"I'm opening the doors for every youngster to enter America and f**k with them," said Malik Faisal Akram, the terrorist who held four people hostage in a Colleyville synagogue earlier this week, in a recording of a call with his brother, Gulbar, published by the Jewish Chronicle on Wednesday.
Akram can be heard telling his brother he demanded that Pakistani Al-Qaeda-affiliated Aafia Siddiqui, who is serving an 86-year prison sentence for multiple felonies, be released and brought to him.
"I've told them I'll release these four guys, I'll come on the yard, I'll have a toe to toe with you. Shoot me dead, shoot her (Siddiqui) dead because I'm dead and she's dead, she's [got] 84 [more] years, right?" he said.
"They come into our f***ing countries, rape our women and f**k our kids and we can't come in their countries and f**k with them?" shouted Akram, referring to the Taliban and America's war in Afghanistan. "I'm setting the precedent today... you're not gonna get away with it any more, even if they don't release Dr. Aafia – who gives a f**k?"
"I'm in a synagogue, I've got four beautiful guys, Jewish guys with me. I'm bombed up, I've got f***ing every ammunition," the terrorist said. "I've only been here two weeks and I've got them all at gunpoint. They let James Foley die and they didn't release her, but guess what? Maybe they'll have compassion for f***ing Jews."
Throughout the call, Akram repeated that he was trying to "die a martyr" and decried US military actions abroad.
"I've come to die. I promised my brother when I watched him on that death bed that I will go down as a martyr, I'll let no motherf***ers suppress me," said Akram in the recording published by the Jewish Chronicle. "I'm opening the doors for every f***ing youngster in England to know live your f***ing life bro, you f***ing coward. We're coming to f***ing America...We'll give them f***ing war.
For OVER 10 hours on Saturday, Akram held Rabbi Charlie Cytron-Walker, the spiritual leader of the synagogue, and three others hostage in Congregation Beth Israel in Colleyville, Texas.
Cytron-Walker told CBS that Akram showed up at the synagogue posing as someone looking for shelter, before he pulled a gun on the spiritual leader and began holding them hostage. He eventually released one of them; the other three were able to escape after Cytron-Walker threw a chair at him.
Akram, 44, was from Blackburn, located north of Manchester in the United Kingdom. The Blackburn Muslim Community published a statement on Facebook, saying that he was the son of Mohammed Malik Akram and had four brothers, including one who passed away in October.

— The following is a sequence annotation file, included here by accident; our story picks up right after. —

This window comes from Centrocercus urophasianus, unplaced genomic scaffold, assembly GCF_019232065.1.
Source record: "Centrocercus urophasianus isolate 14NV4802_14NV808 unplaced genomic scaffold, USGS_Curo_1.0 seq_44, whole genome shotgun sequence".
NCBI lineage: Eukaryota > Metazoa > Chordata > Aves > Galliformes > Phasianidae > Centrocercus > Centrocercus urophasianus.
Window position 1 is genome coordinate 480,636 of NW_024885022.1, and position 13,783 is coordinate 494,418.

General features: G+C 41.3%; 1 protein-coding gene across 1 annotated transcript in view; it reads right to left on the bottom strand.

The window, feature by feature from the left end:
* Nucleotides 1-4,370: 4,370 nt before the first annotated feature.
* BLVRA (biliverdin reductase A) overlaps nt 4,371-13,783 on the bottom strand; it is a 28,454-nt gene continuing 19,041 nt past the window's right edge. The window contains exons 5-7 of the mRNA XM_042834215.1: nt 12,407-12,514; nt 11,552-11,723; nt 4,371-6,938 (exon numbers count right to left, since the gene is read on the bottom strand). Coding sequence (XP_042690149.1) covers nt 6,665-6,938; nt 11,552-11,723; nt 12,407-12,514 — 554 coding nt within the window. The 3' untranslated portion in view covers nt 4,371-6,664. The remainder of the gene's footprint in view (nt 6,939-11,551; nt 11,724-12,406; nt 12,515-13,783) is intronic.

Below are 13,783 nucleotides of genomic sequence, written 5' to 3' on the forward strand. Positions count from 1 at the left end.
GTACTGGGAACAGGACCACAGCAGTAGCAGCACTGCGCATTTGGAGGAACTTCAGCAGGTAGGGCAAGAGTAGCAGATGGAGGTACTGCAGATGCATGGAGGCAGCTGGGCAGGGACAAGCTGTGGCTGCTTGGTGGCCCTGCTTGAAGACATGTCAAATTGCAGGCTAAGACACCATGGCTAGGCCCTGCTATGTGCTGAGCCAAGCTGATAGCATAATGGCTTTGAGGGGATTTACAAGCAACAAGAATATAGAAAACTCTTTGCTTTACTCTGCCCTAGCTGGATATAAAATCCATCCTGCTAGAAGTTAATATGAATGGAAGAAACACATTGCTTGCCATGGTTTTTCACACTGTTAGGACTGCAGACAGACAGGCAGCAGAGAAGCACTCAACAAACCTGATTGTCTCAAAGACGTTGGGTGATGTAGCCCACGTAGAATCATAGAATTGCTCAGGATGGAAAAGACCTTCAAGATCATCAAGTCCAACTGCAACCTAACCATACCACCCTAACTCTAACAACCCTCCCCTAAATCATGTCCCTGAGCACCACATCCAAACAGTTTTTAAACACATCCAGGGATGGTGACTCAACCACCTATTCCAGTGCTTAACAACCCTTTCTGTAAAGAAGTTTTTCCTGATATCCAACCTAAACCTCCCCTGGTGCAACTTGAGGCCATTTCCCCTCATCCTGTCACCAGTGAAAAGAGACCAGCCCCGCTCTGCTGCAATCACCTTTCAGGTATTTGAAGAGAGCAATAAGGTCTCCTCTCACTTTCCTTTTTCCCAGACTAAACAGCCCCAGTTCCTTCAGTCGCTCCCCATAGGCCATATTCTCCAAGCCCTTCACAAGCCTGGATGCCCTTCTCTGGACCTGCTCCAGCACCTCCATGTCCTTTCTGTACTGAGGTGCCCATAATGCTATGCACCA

The community also shared a statement by Gulbar. "We are absolutely devastated as a family," he wrote. "We can’t say much now as there is an ongoing FBI investigation. We would like to say that we as a family do not condone any of his actions and would like to sincerely apologize wholeheartedly to all the victims involved in the unfortunate incident."
Gulbar stated that Akram was suffering from mental health issues and claimed, in contrast to official accounts, that the hostages had been released and not rescued by police. There was nothing the family could have said to him or done that would have convinced him to surrender, he said.
"We would also like to add that any attack on any human being, [whether] a Jew, Christian or Muslim etc. is wrong and should always be condemned," the brother said. "It is absolutely inexcusable for a Muslim to attack a Jew or for any Jew to attack a Muslim, Christian, Hindu vice versa etc. etc."
Akram was banned from appearing in courts in Northgate, England, in 2001 for threatening and abusing staff and allegedly telling a court usher that he wished the usher had died on one of the planes in the 9/11 terrorist attacks.
A 2001 article by the Lancashire Telegraph reported the ban only 11 days after the World Trade Center was hit.
While Akram denied the allegations against him, a letter sent to him by then-deputy justice clerk Peter Wells called him a menace and detailed his abuse of court staff, especially quoting him telling the court usher: "You should have been on the f***ing plane."